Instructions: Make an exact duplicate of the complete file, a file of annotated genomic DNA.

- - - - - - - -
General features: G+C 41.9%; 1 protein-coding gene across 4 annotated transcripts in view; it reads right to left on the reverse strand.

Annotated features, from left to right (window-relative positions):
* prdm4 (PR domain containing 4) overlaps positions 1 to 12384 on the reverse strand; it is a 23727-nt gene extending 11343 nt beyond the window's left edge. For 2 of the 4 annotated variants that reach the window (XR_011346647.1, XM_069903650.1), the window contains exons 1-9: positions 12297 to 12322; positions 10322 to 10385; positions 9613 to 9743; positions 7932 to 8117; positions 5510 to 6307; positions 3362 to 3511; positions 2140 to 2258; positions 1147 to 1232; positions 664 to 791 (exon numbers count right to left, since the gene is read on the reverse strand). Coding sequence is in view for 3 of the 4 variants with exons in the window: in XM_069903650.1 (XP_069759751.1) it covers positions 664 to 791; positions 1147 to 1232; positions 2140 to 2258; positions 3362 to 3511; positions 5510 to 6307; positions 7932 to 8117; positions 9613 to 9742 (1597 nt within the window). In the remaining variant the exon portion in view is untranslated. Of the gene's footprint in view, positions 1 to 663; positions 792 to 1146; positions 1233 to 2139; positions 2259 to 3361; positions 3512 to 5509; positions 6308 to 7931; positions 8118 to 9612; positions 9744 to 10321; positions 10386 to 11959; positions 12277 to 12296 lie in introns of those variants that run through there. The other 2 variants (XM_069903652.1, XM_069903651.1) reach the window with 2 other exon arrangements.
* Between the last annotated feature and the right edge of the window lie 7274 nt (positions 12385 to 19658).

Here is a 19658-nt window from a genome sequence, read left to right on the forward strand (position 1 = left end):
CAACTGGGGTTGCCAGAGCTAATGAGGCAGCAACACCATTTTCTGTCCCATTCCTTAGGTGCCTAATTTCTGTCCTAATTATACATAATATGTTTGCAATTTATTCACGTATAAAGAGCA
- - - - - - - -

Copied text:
General features: G+C 41.9%; 1 protein-coding gene across 4 annotated transcripts in view; it reads right to left on the reverse strand.

Annotated features, from left to right (window-relative positions):
* prdm4 (PR domain containing 4) overlaps positions 1 to 12384 on the reverse strand; it is a 23727-nt gene extending 11343 nt beyond the window's left edge. For 2 of the 4 annotated variants that reach the window (XR_011346647.1, XM_069903650.1), the window contains exons 1-9: positions 12297 to 12322; positions 10322 to 10385; positions 9613 to 9743; positions 7932 to 8117; positions 5510 to 6307; positions 3362 to 3511; positions 2140 to 2258; positions 1147 to 1232; positions 664 to 791 (exon numbers count right to left, since the gene is read on the reverse strand). Coding sequence is in view for 3 of the 4 variants with exons in the window: in XM_069903650.1 (XP_069759751.1) it covers positions 664 to 791; positions 1147 to 1232; positions 2140 to 2258; positions 3362 to 3511; positions 5510 to 6307; positions 7932 to 8117; positions 9613 to 9742 (1597 nt within the window). In the remaining variant the exon portion in view is untranslated. Of the gene's footprint in view, positions 1 to 663; positions 792 to 1146; positions 1233 to 2139; positions 2259 to 3361; positions 3512 to 5509; positions 6308 to 7931; positions 8118 to 9612; positions 9744 to 10321; positions 10386 to 11959; positions 12277 to 12296 lie in introns of those variants that run through there. The other 2 variants (XM_069903652.1, XM_069903651.1) reach the window with 2 other exon arrangements.
* Between the last annotated feature and the right edge of the window lie 7274 nt (positions 12385 to 19658).

Here is a 19658-nt window from a genome sequence, read left to right on the forward strand (position 1 = left end):
CAACTGGGGTTGCCAGAGCTAATGAGGCAGCAACACCATTTTCTGTCCCATTCCTTAGGTGCCTAATTTCTGTCCTAATTATACATAATATGTTTGCAATTTATTCACGTATAAAGAGCA